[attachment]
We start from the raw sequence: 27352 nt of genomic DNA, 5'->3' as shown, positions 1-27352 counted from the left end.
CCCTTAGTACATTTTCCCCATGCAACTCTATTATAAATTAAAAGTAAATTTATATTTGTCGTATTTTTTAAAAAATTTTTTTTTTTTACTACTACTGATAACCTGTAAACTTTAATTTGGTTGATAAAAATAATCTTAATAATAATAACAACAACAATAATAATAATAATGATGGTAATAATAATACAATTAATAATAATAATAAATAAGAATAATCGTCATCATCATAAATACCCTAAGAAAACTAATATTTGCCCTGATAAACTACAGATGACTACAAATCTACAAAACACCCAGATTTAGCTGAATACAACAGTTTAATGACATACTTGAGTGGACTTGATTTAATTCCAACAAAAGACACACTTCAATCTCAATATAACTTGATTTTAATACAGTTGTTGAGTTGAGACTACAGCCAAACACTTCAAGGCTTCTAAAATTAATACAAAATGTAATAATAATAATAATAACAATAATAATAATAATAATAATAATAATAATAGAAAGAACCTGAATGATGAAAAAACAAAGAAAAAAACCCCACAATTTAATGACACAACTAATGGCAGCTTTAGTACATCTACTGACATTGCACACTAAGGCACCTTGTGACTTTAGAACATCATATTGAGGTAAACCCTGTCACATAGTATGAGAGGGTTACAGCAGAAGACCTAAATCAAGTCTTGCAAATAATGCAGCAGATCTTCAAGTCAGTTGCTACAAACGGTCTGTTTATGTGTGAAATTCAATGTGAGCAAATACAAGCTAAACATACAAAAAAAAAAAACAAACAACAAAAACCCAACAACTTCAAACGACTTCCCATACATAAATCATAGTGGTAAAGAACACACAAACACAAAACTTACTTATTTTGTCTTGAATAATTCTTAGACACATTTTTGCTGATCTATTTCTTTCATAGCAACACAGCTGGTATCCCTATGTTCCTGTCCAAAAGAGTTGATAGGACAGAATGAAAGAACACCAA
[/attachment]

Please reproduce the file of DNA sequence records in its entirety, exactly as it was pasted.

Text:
We start from the raw sequence: 27352 nt of genomic DNA, 5'->3' as shown, positions 1-27352 counted from the left end.
CCCTTAGTACATTTTCCCCATGCAACTCTATTATAAATTAAAAGTAAATTTATATTTGTCGTATTTTTTAAAAAATTTTTTTTTTTTACTACTACTGATAACCTGTAAACTTTAATTTGGTTGATAAAAATAATCTTAATAATAATAACAACAACAATAATAATAATAATGATGGTAATAATAATACAATTAATAATAATAATAAATAAGAATAATCGTCATCATCATAAATACCCTAAGAAAACTAATATTTGCCCTGATAAACTACAGATGACTACAAATCTACAAAACACCCAGATTTAGCTGAATACAACAGTTTAATGACATACTTGAGTGGACTTGATTTAATTCCAACAAAAGACACACTTCAATCTCAATATAACTTGATTTTAATACAGTTGTTGAGTTGAGACTACAGCCAAACACTTCAAGGCTTCTAAAATTAATACAAAATGTAATAATAATAATAATAACAATAATAATAATAATAATAATAATAATAATAGAAAGAACCTGAATGATGAAAAAACAAAGAAAAAAACCCCACAATTTAATGACACAACTAATGGCAGCTTTAGTACATCTACTGACATTGCACACTAAGGCACCTTGTGACTTTAGAACATCATATTGAGGTAAACCCTGTCACATAGTATGAGAGGGTTACAGCAGAAGACCTAAATCAAGTCTTGCAAATAATGCAGCAGATCTTCAAGTCAGTTGCTACAAACGGTCTGTTTATGTGTGAAATTCAATGTGAGCAAATACAAGCTAAACATACAAAAAAAAAAAACAAACAACAAAAACCCAACAACTTCAAACGACTTCCCATACATAAATCATAGTGGTAAAGAACACACAAACACAAAACTTACTTATTTTGTCTTGAATAATTCTTAGACACATTTTTGCTGATCTATTTCTTTCATAGCAACACAGCTGGTATCCCTATGTTCCTGTCCAAAAGAGTTGATAGGACAGAATGAAAGAACACCAA